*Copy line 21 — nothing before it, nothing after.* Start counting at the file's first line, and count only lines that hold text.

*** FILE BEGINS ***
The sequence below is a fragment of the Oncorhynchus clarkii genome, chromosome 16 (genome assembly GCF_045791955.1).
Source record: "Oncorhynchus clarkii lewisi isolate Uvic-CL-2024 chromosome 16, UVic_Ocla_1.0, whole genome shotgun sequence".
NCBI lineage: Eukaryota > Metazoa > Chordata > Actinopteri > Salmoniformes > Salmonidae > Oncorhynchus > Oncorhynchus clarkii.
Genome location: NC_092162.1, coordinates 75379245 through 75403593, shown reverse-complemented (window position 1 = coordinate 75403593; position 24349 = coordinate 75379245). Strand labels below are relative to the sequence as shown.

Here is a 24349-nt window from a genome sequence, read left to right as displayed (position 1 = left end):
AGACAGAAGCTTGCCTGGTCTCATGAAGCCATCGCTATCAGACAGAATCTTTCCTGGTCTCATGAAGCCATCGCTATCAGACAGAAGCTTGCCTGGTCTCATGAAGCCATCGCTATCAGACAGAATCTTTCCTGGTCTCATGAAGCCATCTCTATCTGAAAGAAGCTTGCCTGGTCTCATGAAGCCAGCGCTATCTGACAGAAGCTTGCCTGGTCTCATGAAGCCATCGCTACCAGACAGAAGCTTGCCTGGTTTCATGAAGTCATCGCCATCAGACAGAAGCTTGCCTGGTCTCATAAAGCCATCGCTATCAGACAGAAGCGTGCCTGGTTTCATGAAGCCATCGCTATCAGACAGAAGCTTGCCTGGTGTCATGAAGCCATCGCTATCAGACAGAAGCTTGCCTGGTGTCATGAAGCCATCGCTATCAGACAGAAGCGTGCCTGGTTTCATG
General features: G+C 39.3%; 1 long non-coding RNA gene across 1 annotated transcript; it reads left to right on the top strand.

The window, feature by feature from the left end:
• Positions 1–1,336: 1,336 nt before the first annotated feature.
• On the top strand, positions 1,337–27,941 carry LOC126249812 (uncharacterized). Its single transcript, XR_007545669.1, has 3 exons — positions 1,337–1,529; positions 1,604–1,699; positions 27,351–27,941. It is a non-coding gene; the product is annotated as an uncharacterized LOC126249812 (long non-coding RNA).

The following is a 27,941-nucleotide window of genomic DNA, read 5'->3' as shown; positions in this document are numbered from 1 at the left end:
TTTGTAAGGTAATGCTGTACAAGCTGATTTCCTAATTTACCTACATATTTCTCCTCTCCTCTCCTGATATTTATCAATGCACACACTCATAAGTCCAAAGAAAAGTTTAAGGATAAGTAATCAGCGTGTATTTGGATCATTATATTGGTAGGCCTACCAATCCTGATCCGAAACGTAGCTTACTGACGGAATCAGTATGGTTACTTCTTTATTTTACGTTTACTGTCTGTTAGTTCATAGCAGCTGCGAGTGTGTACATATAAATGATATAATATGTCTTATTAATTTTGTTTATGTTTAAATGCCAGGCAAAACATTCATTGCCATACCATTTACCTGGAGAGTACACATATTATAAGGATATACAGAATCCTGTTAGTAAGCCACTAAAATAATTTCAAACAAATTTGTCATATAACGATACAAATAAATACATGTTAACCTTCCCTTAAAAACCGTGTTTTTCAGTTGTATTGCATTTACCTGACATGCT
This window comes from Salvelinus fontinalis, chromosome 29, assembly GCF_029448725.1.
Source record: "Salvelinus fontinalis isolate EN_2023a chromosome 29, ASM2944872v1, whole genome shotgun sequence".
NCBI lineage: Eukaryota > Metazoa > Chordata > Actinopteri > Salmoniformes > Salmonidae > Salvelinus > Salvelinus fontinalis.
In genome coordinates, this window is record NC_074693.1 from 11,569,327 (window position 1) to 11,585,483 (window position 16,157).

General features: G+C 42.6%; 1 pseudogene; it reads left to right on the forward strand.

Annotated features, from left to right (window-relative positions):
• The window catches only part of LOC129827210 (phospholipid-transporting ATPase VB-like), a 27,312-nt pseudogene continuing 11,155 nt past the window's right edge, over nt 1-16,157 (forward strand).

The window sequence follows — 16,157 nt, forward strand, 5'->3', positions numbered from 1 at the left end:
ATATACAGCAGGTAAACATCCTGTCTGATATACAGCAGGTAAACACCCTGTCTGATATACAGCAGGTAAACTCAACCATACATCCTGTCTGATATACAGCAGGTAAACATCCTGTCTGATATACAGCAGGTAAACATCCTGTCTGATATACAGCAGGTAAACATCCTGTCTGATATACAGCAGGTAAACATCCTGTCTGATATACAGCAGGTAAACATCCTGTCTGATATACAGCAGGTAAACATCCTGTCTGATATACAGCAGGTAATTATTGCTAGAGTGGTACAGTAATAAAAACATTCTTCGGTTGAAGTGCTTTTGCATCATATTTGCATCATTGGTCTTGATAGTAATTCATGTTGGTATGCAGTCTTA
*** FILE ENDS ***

ATATACAGCAGGTAAACATCCTGTCTGATATACAGCAGGTAAACACCCTGTCTGATATACAGCAGGTAAACTCAACCATACATCCTGTCTGATATACAGCAGGTAAACATCCTGTCTGATATACAGCAGGTAAACATCCTGTCTGATATACAGCAGGTAAACATCCTGTCTGATATACAGCAGGTAAACATCCTGTCTGATATACAGCAGGTAAACATCCTGTCTGATATACAGCAGGTAAACATCCTGTCTGATATACAGCAGGTAATTATTGCTAGAGTGGTACAGTAATAAAAACATTCTTCGGTTGAAGTGCTTTTGCATCATATTTGCATCATTGGTCTTGATAGTAATTCATGTTGGTATGCAGTCTTA